The Liberal State, Broadly Defined, Is Not Hostile to Religion

Sept. 24 2019

Responding to recent debates among American religious conservatives about whether liberal democracy of the kind practiced in the U.S. is innately inimical to traditional religious values, Ryan T. Anderson and Robert P. George defend a system of government devoted to protecting the freedom of its citizens. These two Catholic intellectuals instead argue for a version of liberalism that is supremely well suited to allowing for religious flourishing, so long as certain principles are observed.

[P]olitical authority shouldn’t undertake managerial direction of religious institutions, and it shouldn’t coerce religious acts (though it may and should coercively forbid certain acts that may happen to be religious, such as the slaughter of children). This is because the political common good does not directly concern personal holiness. . . .

And note well that nothing in this argument [for a republic that guarantees individual rights] supports or encourages progressive liberalism’s strictures against religious believers acting in the public square to advocate for just and humane public policy. It does require equal liberty for religious communities as a political matter in circumstances of pluralism like ours. But it does not require a naked public square where religious believers must leave behind their substantive beliefs about the human good.

Indeed, religious traditions are sources of wisdom, and citizens owe it to one another to draw deeply from these wells of wisdom when deliberating about essential aspects of justice and the common good. This is not, contrary to certain fears, to embrace theocracy—the authority of church and state are distinct. As Richard John Neuhaus never tired of saying, the alternative to the naked public square isn’t the sacred public square but the civil public square in which citizens of all religious persuasions (or “comprehensive views”) can deliberate together about how we should order the life of the community we constitute.

Our “liberal” institutions deserve better than to be dismissed a-priori based on abstractions. They deserve to be admired when they enable the common good, and improved (or in some cases replaced) when they don’t.

Read more at National Affairs

More about: Liberalism, Religion and politics, Richard John Neuhaus, U.S. Politics


President Biden Should Learn the Lessons of Past U.S. Attempts to Solve the Israel-Palestinian Conflict

Sept. 21 2023

In his speech to the UN General Assembly on Tuesday, Joe Biden addressed a host of international issues, mentioning, inter alia, the “positive and practical impacts” resulting from “Israel’s greater normalization and economic connection with its neighbors.” He then added that the U.S. will “continue to work tirelessly to support a just and lasting peace between the Israelis and Palestinians—two states for two peoples.” Zach Kessel experiences some déjà vu:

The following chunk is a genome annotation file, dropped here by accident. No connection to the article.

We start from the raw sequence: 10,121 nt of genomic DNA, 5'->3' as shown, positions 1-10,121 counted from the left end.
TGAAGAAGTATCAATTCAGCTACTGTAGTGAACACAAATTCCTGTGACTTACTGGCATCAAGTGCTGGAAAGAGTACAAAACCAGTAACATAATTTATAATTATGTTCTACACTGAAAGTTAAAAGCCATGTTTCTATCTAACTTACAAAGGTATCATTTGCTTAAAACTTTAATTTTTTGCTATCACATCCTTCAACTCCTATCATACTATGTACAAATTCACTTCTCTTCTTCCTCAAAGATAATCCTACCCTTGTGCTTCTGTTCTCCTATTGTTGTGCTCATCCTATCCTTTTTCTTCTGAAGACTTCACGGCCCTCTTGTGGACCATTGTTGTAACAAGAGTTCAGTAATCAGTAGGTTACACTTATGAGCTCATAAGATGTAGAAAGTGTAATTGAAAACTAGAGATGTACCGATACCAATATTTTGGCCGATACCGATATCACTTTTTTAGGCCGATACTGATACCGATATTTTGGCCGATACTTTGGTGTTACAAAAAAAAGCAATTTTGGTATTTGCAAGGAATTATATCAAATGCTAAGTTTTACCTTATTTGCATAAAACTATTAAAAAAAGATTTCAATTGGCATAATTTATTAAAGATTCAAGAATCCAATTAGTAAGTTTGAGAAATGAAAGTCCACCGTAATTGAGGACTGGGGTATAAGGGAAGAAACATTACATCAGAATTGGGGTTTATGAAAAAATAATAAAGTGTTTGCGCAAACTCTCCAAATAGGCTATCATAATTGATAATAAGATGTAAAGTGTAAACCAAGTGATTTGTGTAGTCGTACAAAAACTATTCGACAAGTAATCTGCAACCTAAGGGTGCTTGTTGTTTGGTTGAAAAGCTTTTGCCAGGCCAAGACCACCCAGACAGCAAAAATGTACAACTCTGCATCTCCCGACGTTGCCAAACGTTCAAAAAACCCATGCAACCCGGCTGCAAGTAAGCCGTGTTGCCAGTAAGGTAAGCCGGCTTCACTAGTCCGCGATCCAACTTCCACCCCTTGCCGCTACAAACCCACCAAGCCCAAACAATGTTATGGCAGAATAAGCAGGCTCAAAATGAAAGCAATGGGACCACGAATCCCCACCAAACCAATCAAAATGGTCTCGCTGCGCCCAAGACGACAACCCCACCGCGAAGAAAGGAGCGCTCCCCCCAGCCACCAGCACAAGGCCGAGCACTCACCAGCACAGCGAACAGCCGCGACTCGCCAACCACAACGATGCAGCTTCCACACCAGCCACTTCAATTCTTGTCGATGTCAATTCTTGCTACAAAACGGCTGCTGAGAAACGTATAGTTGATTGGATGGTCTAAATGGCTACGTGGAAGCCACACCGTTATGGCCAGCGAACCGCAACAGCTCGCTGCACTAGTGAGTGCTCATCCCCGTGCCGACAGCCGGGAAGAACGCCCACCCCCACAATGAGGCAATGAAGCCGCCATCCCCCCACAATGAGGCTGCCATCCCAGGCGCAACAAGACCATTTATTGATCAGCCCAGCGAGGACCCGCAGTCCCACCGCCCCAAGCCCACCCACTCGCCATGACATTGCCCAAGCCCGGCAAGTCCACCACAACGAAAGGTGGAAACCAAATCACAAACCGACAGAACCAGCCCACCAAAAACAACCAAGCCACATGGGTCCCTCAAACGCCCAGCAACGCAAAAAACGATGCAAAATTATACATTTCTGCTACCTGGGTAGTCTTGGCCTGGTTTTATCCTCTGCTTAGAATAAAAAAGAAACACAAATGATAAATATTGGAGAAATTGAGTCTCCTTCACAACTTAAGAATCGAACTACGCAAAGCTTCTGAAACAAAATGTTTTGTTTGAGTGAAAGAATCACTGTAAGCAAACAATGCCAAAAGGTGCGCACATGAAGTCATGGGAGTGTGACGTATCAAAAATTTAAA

Let’s take a stroll down memory lane and review how past U.S.-brokered talks between Jerusalem and [Palestinian leaders] have gone down, starting with 1991’s Madrid Conference, organized by then-President George H.W. Bush. . . . Though the talks, which continued through the next year, didn’t get anywhere concrete, many U.S. officials and observers across the world were heartened by the fact that Madrid was the first time representatives of both sides had met face to face. And then Palestinian militants carried out the first suicide bombing in the history of the conflict.

Then, in 1993, Bill Clinton tried his hand with the Oslo Accords:

In the period of time directly after the Oslo Accords . . . suicide bombings on buses and in crowded public spaces became par for the course. Clinton invited then-Palestinian Authority chairman Yasir Arafat and then-Israeli prime minister Ehud Barak to Camp David in 2000, hoping finally to put the conflict to rest. Arafat, who quite clearly aimed to extract as many concessions as possible from the Israelis without ever intending to agree to any deal—without even putting a counteroffer on the table—scuttled any possibility of peace. Of course, that’s not the most consequential event for the conflict that occurred in 2000. Soon after the Camp David Summit fell apart, the second intifada began.

Since Clinton, each U.S. president has entered office hoping to put together the puzzle that is an outcome acceptable to both sides, and each has failed. . . . Every time a deal has seemed to have legs, something happens—usually terrorist violence—and potential bargains are scrapped. What, then, makes Biden think this time will be any different?

Read more at National Review

More about: Israeli-Palestinian Conflict, Joe Biden, Palestinian terror, Peace Process